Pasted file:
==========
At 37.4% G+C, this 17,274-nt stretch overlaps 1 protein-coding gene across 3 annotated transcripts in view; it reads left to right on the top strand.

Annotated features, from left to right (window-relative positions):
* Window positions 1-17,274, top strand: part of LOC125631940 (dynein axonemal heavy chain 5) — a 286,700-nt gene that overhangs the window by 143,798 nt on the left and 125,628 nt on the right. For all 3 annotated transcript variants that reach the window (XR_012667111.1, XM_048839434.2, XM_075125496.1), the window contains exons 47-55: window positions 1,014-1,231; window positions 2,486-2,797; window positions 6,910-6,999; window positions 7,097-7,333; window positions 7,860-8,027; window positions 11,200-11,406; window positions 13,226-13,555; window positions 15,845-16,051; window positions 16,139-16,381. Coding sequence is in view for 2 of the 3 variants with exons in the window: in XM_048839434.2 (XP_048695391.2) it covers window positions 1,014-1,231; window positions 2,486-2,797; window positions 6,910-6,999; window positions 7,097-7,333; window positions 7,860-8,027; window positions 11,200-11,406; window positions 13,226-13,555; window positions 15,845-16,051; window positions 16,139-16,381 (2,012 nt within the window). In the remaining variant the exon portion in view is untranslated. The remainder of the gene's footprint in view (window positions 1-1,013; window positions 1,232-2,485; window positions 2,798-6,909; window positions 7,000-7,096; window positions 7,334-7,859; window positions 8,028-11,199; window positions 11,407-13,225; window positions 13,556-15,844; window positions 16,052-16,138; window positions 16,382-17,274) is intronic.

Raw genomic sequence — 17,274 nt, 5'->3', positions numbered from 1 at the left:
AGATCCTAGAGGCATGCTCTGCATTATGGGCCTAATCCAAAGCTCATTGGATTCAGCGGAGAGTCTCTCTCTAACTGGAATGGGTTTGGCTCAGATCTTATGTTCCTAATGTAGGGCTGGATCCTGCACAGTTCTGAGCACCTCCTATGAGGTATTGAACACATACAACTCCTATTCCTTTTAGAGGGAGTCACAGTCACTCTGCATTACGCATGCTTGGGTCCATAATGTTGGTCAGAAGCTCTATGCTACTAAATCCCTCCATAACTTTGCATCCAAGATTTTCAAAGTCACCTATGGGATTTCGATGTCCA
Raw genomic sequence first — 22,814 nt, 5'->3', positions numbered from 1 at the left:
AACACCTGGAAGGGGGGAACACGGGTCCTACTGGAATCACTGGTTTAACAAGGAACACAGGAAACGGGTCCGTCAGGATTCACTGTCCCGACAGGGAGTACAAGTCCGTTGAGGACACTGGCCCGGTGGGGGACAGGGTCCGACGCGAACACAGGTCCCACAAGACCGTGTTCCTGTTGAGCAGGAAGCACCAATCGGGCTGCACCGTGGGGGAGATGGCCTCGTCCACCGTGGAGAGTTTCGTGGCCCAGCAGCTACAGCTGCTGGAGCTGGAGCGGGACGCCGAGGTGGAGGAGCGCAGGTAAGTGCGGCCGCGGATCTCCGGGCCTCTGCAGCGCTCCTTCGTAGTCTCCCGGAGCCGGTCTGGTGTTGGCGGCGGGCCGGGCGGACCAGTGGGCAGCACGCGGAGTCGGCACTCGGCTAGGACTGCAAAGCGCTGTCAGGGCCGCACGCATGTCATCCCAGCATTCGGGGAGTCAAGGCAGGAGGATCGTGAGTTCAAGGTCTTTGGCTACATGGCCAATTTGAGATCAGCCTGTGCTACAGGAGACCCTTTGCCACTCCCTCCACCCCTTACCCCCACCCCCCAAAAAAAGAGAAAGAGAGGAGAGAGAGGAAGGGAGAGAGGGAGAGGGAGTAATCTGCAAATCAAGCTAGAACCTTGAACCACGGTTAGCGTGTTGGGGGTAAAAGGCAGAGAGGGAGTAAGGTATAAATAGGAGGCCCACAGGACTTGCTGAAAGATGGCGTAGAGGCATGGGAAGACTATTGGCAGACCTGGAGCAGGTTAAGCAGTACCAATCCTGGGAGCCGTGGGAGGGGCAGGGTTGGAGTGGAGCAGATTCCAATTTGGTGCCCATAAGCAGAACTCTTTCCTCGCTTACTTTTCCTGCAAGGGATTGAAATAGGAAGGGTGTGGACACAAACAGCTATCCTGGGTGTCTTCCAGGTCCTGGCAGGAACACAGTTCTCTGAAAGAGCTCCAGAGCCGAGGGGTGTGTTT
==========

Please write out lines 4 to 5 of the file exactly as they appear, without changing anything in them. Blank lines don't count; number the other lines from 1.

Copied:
Raw genomic sequence — 17,274 nt, 5'->3', positions numbered from 1 at the left:
AGATCCTAGAGGCATGCTCTGCATTATGGGCCTAATCCAAAGCTCATTGGATTCAGCGGAGAGTCTCTCTCTAACTGGAATGGGTTTGGCTCAGATCTTATGTTCCTAATGTAGGGCTGGATCCTGCACAGTTCTGAGCACCTCCTATGAGGTATTGAACACATACAACTCCTATTCCTTTTAGAGGGAGTCACAGTCACTCTGCATTACGCATGCTTGGGTCCATAATGTTGGTCAGAAGCTCTATGCTACTAAATCCCTCCATAACTTTGCATCCAAGATTTTCAAAGTCACCTATGGGATTTCGATGTCCA